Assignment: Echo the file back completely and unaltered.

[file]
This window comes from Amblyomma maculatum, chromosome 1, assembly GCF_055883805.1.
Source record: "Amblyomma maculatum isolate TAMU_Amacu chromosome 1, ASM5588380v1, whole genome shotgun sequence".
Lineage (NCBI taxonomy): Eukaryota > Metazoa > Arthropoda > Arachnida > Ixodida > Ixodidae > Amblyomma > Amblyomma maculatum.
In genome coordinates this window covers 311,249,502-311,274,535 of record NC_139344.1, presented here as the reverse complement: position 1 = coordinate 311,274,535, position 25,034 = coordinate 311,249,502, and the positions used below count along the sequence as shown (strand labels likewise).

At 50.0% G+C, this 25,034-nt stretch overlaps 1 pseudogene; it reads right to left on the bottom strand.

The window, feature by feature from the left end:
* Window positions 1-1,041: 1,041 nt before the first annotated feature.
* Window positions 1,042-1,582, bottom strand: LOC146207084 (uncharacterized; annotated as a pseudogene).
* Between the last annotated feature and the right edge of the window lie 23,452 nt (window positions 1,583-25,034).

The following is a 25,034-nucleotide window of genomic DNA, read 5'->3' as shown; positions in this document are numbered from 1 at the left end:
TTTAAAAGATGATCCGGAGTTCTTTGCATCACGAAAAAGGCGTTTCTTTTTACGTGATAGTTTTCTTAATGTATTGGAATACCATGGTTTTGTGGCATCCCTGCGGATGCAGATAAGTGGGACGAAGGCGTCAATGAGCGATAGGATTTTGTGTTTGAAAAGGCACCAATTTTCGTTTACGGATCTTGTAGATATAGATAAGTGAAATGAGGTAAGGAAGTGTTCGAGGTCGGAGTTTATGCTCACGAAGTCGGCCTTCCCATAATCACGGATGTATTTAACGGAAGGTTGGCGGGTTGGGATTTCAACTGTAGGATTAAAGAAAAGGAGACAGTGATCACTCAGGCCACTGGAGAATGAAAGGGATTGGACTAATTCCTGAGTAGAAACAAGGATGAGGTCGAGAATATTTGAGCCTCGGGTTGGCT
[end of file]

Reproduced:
This window comes from Amblyomma maculatum, chromosome 1, assembly GCF_055883805.1.
Source record: "Amblyomma maculatum isolate TAMU_Amacu chromosome 1, ASM5588380v1, whole genome shotgun sequence".
Lineage (NCBI taxonomy): Eukaryota > Metazoa > Arthropoda > Arachnida > Ixodida > Ixodidae > Amblyomma > Amblyomma maculatum.
In genome coordinates this window covers 311,249,502-311,274,535 of record NC_139344.1, presented here as the reverse complement: position 1 = coordinate 311,274,535, position 25,034 = coordinate 311,249,502, and the positions used below count along the sequence as shown (strand labels likewise).

At 50.0% G+C, this 25,034-nt stretch overlaps 1 pseudogene; it reads right to left on the bottom strand.

The window, feature by feature from the left end:
* Window positions 1-1,041: 1,041 nt before the first annotated feature.
* Window positions 1,042-1,582, bottom strand: LOC146207084 (uncharacterized; annotated as a pseudogene).
* Between the last annotated feature and the right edge of the window lie 23,452 nt (window positions 1,583-25,034).

The following is a 25,034-nucleotide window of genomic DNA, read 5'->3' as shown; positions in this document are numbered from 1 at the left end:
TTTAAAAGATGATCCGGAGTTCTTTGCATCACGAAAAAGGCGTTTCTTTTTACGTGATAGTTTTCTTAATGTATTGGAATACCATGGTTTTGTGGCATCCCTGCGGATGCAGATAAGTGGGACGAAGGCGTCAATGAGCGATAGGATTTTGTGTTTGAAAAGGCACCAATTTTCGTTTACGGATCTTGTAGATATAGATAAGTGAAATGAGGTAAGGAAGTGTTCGAGGTCGGAGTTTATGCTCACGAAGTCGGCCTTCCCATAATCACGGATGTATTTAACGGAAGGTTGGCGGGTTGGGATTTCAACTGTAGGATTAAAGAAAAGGAGACAGTGATCACTCAGGCCACTGGAGAATGAAAGGGATTGGACTAATTCCTGAGTAGAAACAAGGATGAGGTCGAGAATATTTGAGCCTCGGGTTGGCT